Figure 6 with 2 supplements see all
Probable histories for (A) the origin of green blood in New Guinea lizards and (B) the chromosomal inversion spanning the gene cortex in Heliconius, calculated using HeIST.

Trees depict the maximum number of clades expected for gene tree topologies under each scenario, with green-blooded clades in green and inversion clades in blue. Branches with proposed ancestral-to-derived transitions are labeled with stars. Exactly which species are sorted into these clades can vary, meaning many possible gene trees exist for each of the depicted scenarios. Correspondingly, any of the labeled hypothetical mutations could represent hemiplasy or homoplasy (except in the case of a single mutation, which must be hemiplasy), depending on the gene tree topology. Reported probabilities are based on 1010 simulated trees for New Guinea lizards and 107 trees for Heliconius, with probabilities conditional on matching the empirical trait distributions. Panel C shows what proportion of gene trees originate from a history of introgression vs. the species tree for the results summarized in panel B (blue) as compared to what would be expected based on the inferred network in Figure 1 (black).

Figure 6—source data 1

Output file from the HeIST lizard analysis, from which the probabilities are reported in Figure 6A.
Figure 6—source data 2

Output file from the HeIST butterfly analysis, from which probabilities are reported in Figure 6B and C.

In all 2042 simulated focal cases, the gene trees on which mutations arose grouped the green-blooded species as monophyletic, regardless of the number of mutations that occurred on the tree. In addition, almost all these monophyletic clades share the same structure, containing two subclades: one containing P. semoni, P. prehensicauda, P. flavipes, and P. sp nov 1; another containing P. virens and P. sp nov 2. It is important to note that the frequency of monophyletic groupings is not expected to reflect the overall distribution of gene trees, but rather the distribution conditional on observing the trait incongruence of interest. These observations make our estimated probabilities easy to interpret: if there was one mutation, it happened in the ancestor of the green-blooded clade; if there were two mutations, they most likely occurred in the ancestors of the two subclades.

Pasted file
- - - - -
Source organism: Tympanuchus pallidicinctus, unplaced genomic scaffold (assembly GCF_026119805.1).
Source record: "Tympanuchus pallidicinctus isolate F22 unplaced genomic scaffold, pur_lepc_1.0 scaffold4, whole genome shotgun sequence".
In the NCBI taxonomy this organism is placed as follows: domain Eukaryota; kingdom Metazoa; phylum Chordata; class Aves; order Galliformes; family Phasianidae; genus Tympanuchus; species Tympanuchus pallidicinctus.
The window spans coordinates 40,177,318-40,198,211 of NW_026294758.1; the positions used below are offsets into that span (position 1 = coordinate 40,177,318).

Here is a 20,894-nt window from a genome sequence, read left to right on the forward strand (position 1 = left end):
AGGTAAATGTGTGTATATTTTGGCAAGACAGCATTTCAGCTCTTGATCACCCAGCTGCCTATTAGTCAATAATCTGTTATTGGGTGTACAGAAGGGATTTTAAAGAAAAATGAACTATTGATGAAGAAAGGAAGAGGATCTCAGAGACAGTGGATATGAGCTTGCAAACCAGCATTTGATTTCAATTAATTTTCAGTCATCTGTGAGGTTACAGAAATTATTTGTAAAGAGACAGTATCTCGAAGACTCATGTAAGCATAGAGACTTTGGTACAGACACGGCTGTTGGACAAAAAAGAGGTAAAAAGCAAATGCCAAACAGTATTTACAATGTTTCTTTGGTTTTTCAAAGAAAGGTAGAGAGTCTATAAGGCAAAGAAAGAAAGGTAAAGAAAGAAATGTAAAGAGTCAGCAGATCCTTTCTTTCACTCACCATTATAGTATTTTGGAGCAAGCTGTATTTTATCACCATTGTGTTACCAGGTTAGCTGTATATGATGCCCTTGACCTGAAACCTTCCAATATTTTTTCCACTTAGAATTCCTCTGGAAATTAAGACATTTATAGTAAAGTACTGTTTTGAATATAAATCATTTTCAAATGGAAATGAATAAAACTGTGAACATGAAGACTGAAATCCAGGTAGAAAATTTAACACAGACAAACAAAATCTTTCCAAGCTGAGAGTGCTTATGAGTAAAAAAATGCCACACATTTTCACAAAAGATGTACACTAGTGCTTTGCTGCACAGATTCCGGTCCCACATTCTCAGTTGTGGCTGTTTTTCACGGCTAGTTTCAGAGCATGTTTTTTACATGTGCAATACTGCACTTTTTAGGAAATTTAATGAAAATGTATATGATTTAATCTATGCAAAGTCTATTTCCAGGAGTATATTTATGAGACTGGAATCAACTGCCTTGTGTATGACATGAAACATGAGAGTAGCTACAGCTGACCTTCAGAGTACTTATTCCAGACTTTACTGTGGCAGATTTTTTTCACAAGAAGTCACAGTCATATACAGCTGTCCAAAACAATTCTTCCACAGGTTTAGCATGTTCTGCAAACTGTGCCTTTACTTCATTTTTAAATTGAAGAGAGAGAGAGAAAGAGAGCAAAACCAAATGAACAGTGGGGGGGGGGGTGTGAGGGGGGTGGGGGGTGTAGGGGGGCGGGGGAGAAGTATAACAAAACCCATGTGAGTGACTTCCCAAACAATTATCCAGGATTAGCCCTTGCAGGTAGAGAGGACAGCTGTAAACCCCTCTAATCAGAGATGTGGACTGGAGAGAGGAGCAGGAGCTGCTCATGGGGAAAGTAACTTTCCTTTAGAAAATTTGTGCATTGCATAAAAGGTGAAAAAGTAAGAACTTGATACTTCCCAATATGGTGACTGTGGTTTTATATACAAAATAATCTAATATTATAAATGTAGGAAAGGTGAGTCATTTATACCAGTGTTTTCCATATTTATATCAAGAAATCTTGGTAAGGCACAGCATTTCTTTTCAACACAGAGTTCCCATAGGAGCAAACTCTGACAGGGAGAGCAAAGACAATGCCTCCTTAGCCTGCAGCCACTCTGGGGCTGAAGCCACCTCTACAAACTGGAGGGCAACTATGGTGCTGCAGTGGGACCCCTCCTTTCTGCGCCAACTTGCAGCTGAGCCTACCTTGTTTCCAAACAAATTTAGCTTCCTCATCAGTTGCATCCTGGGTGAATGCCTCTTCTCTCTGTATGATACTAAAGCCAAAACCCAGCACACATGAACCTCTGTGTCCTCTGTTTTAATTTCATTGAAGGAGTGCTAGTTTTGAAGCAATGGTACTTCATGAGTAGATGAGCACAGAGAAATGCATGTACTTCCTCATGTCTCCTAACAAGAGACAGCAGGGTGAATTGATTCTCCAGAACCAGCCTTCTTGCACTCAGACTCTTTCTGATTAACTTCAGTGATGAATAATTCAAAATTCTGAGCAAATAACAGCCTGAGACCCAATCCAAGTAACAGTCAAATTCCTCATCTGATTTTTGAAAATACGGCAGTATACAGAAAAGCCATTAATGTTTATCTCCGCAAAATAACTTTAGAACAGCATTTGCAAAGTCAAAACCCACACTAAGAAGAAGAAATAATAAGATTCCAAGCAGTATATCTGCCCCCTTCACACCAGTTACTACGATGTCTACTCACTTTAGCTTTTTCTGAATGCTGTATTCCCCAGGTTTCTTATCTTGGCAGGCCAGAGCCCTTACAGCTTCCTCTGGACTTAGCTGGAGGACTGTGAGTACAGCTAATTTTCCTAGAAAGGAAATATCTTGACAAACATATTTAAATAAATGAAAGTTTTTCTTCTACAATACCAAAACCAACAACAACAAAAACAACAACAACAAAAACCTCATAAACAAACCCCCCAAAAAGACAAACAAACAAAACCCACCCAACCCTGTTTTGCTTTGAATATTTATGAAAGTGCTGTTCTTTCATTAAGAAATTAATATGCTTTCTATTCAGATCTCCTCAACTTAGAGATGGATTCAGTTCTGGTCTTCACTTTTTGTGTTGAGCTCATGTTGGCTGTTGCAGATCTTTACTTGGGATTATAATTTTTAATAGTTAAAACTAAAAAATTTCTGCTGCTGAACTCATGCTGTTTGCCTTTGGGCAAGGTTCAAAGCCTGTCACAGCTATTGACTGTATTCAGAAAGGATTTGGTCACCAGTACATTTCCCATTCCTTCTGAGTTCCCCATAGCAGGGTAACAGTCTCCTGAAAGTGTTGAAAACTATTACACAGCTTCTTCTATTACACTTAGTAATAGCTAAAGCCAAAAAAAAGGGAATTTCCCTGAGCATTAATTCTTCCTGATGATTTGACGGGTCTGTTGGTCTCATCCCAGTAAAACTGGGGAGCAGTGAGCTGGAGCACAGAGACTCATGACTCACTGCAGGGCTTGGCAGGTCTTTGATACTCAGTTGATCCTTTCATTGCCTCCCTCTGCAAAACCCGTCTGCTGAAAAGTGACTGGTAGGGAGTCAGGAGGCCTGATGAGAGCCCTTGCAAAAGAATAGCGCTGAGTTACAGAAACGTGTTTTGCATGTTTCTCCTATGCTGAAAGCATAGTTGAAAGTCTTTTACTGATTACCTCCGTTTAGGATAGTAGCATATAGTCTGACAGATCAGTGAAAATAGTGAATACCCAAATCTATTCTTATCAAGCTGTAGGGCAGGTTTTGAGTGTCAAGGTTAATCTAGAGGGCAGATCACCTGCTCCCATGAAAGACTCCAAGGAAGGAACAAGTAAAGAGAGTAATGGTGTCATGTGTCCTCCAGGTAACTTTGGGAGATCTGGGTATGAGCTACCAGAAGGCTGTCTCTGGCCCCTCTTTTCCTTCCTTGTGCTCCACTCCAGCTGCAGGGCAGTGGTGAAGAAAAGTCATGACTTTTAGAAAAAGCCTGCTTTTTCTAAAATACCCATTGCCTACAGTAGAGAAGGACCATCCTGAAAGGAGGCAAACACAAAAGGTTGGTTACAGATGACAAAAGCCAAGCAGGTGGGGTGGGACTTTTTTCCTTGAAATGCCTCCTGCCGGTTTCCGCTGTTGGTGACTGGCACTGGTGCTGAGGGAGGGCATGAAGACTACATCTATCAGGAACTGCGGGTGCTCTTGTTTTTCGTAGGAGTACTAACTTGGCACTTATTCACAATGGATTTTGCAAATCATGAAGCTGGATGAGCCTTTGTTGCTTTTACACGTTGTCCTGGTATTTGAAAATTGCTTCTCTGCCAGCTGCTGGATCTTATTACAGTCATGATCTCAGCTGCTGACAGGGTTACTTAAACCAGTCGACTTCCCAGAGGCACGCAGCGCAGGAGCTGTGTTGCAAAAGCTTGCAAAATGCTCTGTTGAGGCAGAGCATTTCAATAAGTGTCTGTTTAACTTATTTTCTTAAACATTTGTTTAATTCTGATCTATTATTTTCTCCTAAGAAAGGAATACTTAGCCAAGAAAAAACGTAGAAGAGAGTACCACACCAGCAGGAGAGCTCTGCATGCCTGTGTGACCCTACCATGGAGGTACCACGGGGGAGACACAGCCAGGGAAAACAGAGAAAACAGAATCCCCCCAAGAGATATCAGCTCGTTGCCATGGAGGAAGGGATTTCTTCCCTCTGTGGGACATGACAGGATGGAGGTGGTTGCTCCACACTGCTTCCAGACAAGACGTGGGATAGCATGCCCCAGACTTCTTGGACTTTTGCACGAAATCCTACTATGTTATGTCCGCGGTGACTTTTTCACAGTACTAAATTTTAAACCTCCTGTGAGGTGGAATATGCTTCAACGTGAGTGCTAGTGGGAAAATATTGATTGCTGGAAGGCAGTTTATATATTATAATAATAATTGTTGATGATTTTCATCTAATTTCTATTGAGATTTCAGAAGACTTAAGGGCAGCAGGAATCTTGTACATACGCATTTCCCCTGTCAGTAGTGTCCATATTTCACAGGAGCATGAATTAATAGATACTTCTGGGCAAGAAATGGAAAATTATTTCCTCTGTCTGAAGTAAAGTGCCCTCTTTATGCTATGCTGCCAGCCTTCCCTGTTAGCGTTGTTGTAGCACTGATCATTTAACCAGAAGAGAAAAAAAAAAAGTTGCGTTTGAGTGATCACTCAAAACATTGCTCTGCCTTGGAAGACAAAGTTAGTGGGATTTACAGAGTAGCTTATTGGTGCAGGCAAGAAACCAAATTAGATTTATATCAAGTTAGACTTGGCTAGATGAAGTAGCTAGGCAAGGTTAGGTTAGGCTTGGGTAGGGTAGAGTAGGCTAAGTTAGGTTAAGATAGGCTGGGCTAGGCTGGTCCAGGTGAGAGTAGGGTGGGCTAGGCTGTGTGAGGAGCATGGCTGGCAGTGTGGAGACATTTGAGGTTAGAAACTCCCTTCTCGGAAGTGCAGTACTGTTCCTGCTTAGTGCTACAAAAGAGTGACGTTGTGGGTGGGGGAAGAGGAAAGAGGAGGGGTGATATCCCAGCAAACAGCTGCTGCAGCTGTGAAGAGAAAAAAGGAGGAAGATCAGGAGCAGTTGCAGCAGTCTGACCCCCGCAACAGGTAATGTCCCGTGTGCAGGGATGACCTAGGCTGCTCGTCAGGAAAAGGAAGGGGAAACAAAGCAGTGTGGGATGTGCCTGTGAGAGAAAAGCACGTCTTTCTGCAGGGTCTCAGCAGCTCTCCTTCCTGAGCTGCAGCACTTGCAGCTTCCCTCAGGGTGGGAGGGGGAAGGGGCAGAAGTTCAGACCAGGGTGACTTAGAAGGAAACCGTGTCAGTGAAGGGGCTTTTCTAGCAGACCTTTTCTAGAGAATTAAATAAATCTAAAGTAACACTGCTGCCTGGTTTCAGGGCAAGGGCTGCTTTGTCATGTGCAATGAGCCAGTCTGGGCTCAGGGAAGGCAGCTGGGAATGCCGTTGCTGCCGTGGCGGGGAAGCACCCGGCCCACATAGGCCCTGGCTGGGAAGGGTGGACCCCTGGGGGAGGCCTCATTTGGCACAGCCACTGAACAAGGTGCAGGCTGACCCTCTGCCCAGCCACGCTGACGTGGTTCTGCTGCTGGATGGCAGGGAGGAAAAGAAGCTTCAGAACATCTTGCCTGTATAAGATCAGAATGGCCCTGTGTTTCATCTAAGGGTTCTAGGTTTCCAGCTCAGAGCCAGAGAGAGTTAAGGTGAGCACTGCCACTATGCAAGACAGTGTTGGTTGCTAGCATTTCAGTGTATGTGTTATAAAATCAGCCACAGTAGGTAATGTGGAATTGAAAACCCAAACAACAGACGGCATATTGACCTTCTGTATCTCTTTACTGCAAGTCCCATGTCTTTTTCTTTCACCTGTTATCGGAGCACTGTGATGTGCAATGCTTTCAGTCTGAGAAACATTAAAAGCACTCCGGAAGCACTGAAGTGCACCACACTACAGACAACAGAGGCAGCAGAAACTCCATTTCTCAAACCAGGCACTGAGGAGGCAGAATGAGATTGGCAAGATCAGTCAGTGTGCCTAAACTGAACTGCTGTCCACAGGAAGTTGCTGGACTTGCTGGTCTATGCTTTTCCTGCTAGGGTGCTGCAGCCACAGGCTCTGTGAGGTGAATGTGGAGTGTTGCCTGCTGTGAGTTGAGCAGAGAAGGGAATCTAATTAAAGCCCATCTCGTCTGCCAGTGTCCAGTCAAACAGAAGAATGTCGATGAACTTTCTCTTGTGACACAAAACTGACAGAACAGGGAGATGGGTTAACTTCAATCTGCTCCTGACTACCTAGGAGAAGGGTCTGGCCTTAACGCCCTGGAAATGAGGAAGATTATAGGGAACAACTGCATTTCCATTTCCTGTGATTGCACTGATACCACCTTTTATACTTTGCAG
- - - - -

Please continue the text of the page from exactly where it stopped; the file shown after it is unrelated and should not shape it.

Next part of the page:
Following the logic of ‘phyloGWAS’ (Pease et al., 2016), we checked biallelic sites in the UCE alignment and topologies from the UCE gene trees for a monophyletic clade of green-blooded lizards in order to identify regions potentially associated with variation in blood color. However, both the gene tree and UCE datasets contained missing samples, which made it difficult to confidently identify truly monophyletic clades. On average, approximately nine taxa were unrepresented in the tips of individual gene trees, and approximately 10 were not assigned a base at individual sites in UCEs. The identity of the missing taxa varied across sites and trees, but often included species inside the 15-taxon subclade containing the green-blooded species, which made it more difficult to consistently polarize and compare patterns of monophyly. In the small proportion of gene trees and UCE sites where information was available for all taxa, we did not find any monophyletic groupings of green-blooded species.